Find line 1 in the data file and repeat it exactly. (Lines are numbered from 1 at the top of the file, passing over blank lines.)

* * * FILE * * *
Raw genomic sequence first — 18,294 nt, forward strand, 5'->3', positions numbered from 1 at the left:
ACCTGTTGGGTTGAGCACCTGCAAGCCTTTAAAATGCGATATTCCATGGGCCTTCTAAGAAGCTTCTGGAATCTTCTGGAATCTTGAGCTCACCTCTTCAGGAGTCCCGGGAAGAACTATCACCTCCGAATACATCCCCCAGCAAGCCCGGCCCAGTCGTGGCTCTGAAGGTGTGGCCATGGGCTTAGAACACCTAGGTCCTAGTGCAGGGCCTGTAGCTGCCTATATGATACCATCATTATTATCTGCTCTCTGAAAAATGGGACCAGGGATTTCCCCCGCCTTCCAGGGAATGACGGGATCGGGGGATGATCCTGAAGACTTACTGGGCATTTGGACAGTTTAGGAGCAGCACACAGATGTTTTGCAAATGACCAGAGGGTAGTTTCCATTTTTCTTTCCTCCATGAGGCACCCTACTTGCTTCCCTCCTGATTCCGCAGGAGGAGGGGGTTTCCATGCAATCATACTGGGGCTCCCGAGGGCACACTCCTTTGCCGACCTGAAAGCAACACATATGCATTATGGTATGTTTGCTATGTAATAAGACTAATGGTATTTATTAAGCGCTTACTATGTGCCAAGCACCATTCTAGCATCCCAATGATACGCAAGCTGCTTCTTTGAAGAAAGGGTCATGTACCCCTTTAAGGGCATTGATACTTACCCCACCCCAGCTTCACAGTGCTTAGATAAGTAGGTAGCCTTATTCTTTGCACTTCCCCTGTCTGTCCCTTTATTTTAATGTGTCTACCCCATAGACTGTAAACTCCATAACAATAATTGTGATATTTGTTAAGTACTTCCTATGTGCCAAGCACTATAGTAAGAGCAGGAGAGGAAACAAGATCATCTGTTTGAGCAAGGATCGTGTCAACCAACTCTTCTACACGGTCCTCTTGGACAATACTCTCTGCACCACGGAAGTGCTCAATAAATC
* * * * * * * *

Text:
Raw genomic sequence first — 18,294 nt, forward strand, 5'->3', positions numbered from 1 at the left: